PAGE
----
TABLE 1______________________________________<< Embodiment 1 (Eyepiece Lens) >>______________________________________Radius of     Axial     Refractive AbbeCurvature     Distance  Index      Number______________________________________r0 = ∞ (Object Plane S0)         d0 = 54.600r1*[DOE] = 25.725         d1 = 5.000                   N1 = 1.49329                              ν1 = 57.82r2 = 165.029         d2 = 22.000r3 = ∞ (Pupil SE)______________________________________<Aspherical Coefficient>r1: ε = 1.00, A4 = -4.09  10-6<Phase Function Coefficient of the Difference Optical Surface>r1: C1 = -5.47  10-4<Value of Condition (1), etc.>f1 = 57.2, {1/(f1  ν)} + φDOE / νDOE = -1.87 10-5______________________________________

              TABLE 2______________________________________<< Embodiment 2 (Eyepiece Lens) >>______________________________________Radius of     Axial     Refractive AbbeCurvature     Distance  Index      Number______________________________________r0 = ∞ (Object Plane S0)         d0 = 25.700r1*[DOE] = 41.535         d1 = 5.000                   N1 = 1.49329                              ν1 = 57.82r2 = -22.598         d2 = 17.000r3 = ∞ (Pupil SE)______________________________________<Aspherical Coefficient>r1: ε = 1.00, A4 = -2.89  10-5<Phase Function Coefficient of the Difference Optical Surface>r1: C 1 = -1.15  10-3<Value of Condition (1), etc.>f1 = 28.6, {1/(f1  ν)} + φDOE / νDOE = -6.26 10-5______________________________________

              TABLE 3______________________________________<< Embodiment 3 (Eyepiece Lens) >>______________________________________Radius of     Axial     Refractive AbbeCurvature     Distance  Index      Number______________________________________r0 = ∞ (Object Plane S0)         d0 = 12.800r1*[DOE] = 11.677         d1 = 5.000                   N1 = 1.49329                              ν1 = 57.82r2 = -18.240         d2 = 15.000r3 = ∞ (Pupil SE)______________________________________<Aspherical Coefficient>r1: ε = 1.00, A4 = -2.39  10-4<Phase Function Coefficient of the Difference Optical Surface>r1: C1 = -2.46  10-3<Value of Condition (1), etc.>f1 = 14.3, {1/(f1  ν)} + φDOE / νDOE = -2.18 10-4______________________________________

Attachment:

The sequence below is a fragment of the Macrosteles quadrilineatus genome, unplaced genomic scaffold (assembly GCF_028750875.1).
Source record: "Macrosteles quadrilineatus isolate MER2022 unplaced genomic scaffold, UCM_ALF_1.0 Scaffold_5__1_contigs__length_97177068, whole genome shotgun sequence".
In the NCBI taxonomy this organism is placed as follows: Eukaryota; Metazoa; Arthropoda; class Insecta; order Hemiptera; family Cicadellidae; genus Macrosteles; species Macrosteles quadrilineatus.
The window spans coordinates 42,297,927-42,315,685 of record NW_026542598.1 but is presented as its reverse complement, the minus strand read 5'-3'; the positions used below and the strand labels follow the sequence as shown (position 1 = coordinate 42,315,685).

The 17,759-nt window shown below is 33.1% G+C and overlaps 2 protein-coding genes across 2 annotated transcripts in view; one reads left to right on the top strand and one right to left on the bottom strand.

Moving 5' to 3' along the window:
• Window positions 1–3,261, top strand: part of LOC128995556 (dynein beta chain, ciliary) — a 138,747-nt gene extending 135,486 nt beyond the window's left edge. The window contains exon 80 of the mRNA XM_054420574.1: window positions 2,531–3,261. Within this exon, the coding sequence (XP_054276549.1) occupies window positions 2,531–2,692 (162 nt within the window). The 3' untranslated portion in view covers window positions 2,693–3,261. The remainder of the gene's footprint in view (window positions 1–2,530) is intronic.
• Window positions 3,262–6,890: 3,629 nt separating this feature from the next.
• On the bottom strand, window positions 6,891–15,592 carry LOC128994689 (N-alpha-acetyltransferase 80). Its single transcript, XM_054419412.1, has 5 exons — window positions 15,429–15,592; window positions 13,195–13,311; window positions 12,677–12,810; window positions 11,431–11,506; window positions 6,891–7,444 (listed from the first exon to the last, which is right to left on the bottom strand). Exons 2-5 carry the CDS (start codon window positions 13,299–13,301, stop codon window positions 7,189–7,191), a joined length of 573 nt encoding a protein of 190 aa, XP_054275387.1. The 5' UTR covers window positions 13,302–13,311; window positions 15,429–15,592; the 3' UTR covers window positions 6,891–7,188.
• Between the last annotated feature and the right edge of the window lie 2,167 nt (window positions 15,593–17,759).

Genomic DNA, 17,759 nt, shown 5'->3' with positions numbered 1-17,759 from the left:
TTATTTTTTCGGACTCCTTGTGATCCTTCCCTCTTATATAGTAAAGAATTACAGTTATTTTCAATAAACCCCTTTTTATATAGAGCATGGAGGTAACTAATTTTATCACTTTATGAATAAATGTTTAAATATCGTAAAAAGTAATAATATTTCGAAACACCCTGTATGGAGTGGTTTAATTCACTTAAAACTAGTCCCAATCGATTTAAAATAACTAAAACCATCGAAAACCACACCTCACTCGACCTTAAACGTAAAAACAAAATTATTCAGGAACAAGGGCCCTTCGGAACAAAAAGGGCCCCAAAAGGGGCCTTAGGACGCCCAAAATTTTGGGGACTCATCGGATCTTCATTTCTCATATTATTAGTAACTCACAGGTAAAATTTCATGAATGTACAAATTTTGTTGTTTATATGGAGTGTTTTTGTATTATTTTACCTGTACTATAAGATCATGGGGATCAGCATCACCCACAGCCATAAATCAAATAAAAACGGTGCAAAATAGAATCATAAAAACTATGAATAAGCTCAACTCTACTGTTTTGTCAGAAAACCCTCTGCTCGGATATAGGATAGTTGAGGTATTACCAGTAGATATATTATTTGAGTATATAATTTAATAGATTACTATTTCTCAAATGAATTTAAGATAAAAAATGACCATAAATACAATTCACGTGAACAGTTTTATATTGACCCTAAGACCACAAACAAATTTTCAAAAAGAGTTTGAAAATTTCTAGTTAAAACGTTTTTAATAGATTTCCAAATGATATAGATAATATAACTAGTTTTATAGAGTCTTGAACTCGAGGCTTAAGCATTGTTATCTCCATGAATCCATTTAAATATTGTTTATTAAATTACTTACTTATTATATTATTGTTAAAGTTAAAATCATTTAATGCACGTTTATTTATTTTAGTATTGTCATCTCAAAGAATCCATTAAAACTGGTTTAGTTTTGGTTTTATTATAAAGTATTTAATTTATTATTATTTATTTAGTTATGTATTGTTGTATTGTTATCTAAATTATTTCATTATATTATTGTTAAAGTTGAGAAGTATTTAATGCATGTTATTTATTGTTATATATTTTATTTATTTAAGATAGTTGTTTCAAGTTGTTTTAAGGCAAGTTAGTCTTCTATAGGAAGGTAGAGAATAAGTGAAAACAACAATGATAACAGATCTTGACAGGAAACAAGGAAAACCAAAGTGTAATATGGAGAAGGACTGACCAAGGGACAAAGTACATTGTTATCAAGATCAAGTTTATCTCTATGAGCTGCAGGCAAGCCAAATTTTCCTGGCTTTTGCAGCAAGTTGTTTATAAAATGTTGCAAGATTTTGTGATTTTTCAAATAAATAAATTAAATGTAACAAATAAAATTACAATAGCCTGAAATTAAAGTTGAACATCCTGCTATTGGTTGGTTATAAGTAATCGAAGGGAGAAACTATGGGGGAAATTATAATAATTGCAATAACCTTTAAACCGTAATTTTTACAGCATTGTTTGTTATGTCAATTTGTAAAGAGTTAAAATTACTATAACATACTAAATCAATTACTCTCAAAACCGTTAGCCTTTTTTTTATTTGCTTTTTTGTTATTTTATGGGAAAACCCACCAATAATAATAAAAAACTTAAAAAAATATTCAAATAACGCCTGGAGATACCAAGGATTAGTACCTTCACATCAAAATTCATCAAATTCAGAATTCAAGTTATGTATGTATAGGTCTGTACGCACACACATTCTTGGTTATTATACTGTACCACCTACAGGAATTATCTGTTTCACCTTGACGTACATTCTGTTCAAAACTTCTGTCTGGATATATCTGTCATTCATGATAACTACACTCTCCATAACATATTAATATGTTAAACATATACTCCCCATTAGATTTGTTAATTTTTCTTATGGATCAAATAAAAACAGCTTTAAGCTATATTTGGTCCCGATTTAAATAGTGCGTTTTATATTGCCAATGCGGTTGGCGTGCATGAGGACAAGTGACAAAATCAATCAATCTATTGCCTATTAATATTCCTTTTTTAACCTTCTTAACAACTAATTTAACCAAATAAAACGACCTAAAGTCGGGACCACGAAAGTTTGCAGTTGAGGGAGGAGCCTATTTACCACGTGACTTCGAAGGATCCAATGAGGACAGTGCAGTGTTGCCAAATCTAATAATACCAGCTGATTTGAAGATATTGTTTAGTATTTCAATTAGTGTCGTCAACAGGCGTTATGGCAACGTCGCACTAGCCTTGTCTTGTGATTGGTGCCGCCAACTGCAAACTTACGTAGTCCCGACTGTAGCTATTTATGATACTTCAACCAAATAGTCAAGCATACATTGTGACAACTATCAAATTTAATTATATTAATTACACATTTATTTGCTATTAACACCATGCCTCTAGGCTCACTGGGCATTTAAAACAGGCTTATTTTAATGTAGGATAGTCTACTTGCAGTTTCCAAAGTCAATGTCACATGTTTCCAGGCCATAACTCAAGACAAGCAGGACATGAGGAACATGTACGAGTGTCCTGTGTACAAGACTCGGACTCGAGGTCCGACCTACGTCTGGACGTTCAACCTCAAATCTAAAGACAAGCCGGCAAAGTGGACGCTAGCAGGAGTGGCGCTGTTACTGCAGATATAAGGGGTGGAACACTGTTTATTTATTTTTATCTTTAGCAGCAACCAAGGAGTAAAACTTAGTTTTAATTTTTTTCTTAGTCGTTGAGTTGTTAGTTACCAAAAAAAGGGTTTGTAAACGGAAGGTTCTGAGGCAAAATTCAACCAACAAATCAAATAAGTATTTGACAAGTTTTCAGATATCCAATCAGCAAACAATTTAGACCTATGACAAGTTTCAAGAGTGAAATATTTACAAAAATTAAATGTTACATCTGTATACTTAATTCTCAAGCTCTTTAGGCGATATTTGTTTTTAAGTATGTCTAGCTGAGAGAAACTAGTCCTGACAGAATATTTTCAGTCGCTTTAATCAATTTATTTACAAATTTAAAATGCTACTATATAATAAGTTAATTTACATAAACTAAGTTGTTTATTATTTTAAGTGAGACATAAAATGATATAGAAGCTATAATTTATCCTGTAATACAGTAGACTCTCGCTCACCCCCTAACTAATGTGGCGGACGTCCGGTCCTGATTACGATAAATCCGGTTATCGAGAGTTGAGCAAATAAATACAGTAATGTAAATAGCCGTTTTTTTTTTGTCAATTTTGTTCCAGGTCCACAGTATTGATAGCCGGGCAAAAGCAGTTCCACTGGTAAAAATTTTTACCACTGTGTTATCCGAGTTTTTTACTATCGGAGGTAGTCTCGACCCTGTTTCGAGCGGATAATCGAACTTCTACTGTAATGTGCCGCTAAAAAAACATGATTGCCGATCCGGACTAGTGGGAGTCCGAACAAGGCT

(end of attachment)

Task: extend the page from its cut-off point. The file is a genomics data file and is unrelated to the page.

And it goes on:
TABLE 4______________________________________<< Embodiment 4 (Eyepiece Lens) >>______________________________________Radius of     Axial     Refractive AbbeCurvature     Distance  Index      Number______________________________________r0 = ∞ (Object Plane S0)         d0 = 9.000r1*[DOE] = 7.008         d1 = 5.000                   N1 = 1.49329                              ν1 = 57.82r2 = -16.720         d2 = 10.000r3 = ∞ (Pupil SE)______________________________________<Aspherical Coefficient>r1: ε = 1.00, A4 = -7.35  10-4, A6 = 3.11 10-6, A8 = -2.52  10-7<Phase Function Coefficient of the Diffractive Optical Surface>r1: C1 = -3.37  10-3<Value of Condition (1), etc.>f1 = 10.1, {1/(f1  ν)} + φDOE / νDOE = -2.46 10-4______________________________________

              TABLE 5______________________________________<< Embodiment 5 (Eyepiece Lens) >>______________________________________Radius of     Axial     Refractive AbbeCurvature     Distance  Index      Number______________________________________r0 = ∞ (Object Plane S0)         d0 = 54.600r1* = 30.415         d1 = 5.000                   N1 = 1.49329                              ν1 = 57.82r2[DOE] = ∞         d2 = 22.000r3 = ∞ (Pupil SE)______________________________________<Aspherical Coefficient>r1: ε = 1.00, A4 = -3.13  10-6<Phase Function Coefficient of the Diffractive Optical Surface>r2: C1 = -5.30  10-4<Value of Condition (1), etc.>f1 = 57.2, {1/(f1  ν)} + φDOE / νDOE = -5.63 10-6______________________________________

              TABLE 6______________________________________<< Embodiment 6 (Eyepiece Lens) >>______________________________________Radius of     Axial     Refractive AbbeCurvature     Distance  Index      Number______________________________________r0 = ∞ (Object Plane S0)         d0 = 18.199r1*[DOE] = 23.201         d1 = 5.000                   N1 = 1.49329                              ν1 = 57.82r2[DOE] = -18.497         d2 = 17.000r3 = ∞ (Pupil SE)______________________________________<Aspherical Coefficient>r1: ε = 1.00, A4 = -6.92  10-5<Phase Function Coefficient of the Diffractive Optical Surface>r1: C1 = -5.00  10-3r2: C1 = 2.87  10-3<Value of Condition (1), etc.>f1 = 20.0, {1/(f1  ν)} + φDOE / νDOE = -4.3 10-4______________________________________

              TABLE 7______________________________________<< Embodiment 7 (Eyepiece Lens) >>______________________________________Radius of     Axial     Refractive AbbeCurvature     Distance  Index      Number______________________________________r0 = ∞ (Object Plane S0)         d0 = 18.000r1*[DOE] = 18.419         d1 = 5.000                   N1 = 1.49329                              ν1 = 57.82r2[DOE] = -22.112         d2 = 17.000r3 = ∞ (Pupil SE)______________________________________<Aspherical Coefficient>r1: ε = 1.00, A4 = -7.83  10-5<Phase Function Coefficient of the Diffractive Optical Surface>r1: C1 = -7.95  10-4r2: C1 = -7.95  10-4<Value of Condition (1), etc.>f1 = 20.0, {1/(f1  ν)} + φDOE / νDOE = -5.5 10-5______________________________________

              TABLE 8______________________________________<< Embodiment 8 (Eyepiece Optical System) >>______________________________________  Radius of  Axial     Refractive                                AbbeSurface  Curvature  Distance  Index    Number______________________________________{Pupil SE}S0     r0 = ∞             d0 = 16.250{First Lens Unit G1}S1     r1 = ∞             d1 = 1.350                       N1 = 1.51680                                ν1 = 64.12S2[DOE]  r2 = ∞             d2 = 4.000{Second Lens Unit G2}S3*    r3 = -26.76919             d3 = 8.300                       N2 = 1.49329                                ν2 = 57.82S4     r4 = -17.18162             d4 = 73.100{Object Plane S0}S5     r5 = ∞______________________________________<Aspherical Coefficient>S3: ε = 1.00, A4 = -3.08  10-5<Phase Function Coefficient of the Difference Optical Surface>S2: C1 = -4.97  10-4<Value of Condition (2)>|φDOE / φe| = 0.071______________________________________